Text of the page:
From Iceland — Facebook Profile Pic Prompts Police Visit

Facebook Profile Pic Prompts Police Visit

Published June 5, 2014

Andie Sophia Fontaine
Photo by
Joe Ritter

Two police officers confronted a young woman and told her that her home was going to be searched, based on a profile photo she posted on Facebook of her wearing a police uniform.

Kvennablaðið reports that Kleópatra Mjöll Heiðudóttir was recently confronted at a night club by two plainclothes police officers, who told her that her Facebook profile photo had prompted the police to want to search her home. In the photo in question, which can be seen at the source link, Kleópatra is wearing a police officer’s uniform, though she is herself not on the force.

“I took this as a joke, and asked if they intended to confiscate my handcuffs,” she told reporters. “They obviously did not find this funny, and when it became clear to me that they were serious, I was just speechless. I expected they were going to arrest me, but I didn’t believe that they had received a warrant to search my home due to this photo. So I asked them if they were actually going to wake up my children because I put a picture on the internet that they didn’t like.”

The officers allegedly accused Kleópatra of theft. She informed them, truthfully, that she was actually on the set of a movie and had been allowed to borrow the costume. She said she could not resist the temptation to try it on, and took a photo of herself in it.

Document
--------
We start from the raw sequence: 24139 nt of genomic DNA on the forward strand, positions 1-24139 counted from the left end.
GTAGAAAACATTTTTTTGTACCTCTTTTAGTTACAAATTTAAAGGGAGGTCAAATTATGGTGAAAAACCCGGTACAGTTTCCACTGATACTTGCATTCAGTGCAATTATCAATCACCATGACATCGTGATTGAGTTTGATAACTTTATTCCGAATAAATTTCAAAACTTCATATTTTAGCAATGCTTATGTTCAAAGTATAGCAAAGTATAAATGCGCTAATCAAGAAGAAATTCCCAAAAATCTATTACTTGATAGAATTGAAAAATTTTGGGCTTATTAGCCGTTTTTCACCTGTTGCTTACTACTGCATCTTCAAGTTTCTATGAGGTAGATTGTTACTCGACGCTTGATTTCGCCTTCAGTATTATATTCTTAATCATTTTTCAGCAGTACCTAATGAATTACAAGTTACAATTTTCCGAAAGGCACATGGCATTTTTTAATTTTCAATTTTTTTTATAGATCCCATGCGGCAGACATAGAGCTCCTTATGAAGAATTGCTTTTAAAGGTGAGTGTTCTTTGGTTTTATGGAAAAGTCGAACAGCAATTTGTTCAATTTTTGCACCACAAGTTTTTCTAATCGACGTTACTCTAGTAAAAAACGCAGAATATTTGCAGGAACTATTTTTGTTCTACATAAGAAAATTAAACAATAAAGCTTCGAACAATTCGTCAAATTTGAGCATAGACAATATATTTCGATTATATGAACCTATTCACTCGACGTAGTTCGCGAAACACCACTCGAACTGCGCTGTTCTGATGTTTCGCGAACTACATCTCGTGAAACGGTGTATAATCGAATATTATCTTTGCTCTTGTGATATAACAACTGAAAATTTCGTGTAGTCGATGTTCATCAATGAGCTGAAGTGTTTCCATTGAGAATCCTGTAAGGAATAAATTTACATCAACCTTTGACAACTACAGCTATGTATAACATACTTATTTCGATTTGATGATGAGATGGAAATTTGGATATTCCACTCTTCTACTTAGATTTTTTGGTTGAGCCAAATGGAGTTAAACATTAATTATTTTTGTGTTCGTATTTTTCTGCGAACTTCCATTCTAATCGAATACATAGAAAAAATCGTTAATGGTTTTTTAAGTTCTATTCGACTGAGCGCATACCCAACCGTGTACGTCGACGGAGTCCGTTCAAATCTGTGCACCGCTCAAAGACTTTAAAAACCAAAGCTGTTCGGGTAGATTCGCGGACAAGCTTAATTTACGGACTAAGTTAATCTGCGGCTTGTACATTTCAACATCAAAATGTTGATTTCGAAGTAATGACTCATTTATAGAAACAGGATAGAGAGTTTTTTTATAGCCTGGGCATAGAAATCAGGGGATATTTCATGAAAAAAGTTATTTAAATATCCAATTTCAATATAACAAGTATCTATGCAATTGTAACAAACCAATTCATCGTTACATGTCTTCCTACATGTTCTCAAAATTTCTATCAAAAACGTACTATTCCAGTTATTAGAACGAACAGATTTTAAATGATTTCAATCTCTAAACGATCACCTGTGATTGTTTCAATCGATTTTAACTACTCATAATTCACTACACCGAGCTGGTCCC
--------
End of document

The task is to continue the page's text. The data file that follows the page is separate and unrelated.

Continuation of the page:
Kleópatra at this point asked the officers, “Are only humorless people on the police force who have nothing better to do?”, eventually asking “to get this over with”, so long as they had an actual warrant to search her home.

The officers reportedly left the club, neither arresting Kleópatra nor searching her home.

Kleópatra points out that this raises many questions, amongst them: “Is it common for the police to bother people in night clubs with things like this? Is it common that the police threaten to search people’s homes, even though they don’t have a warrant? Can they? And not least of all, how many hours does the Facebook Police spend supervising the internet habits of citizens, and what kind of posting is considered reason enough to suspect people of breaking the law?”

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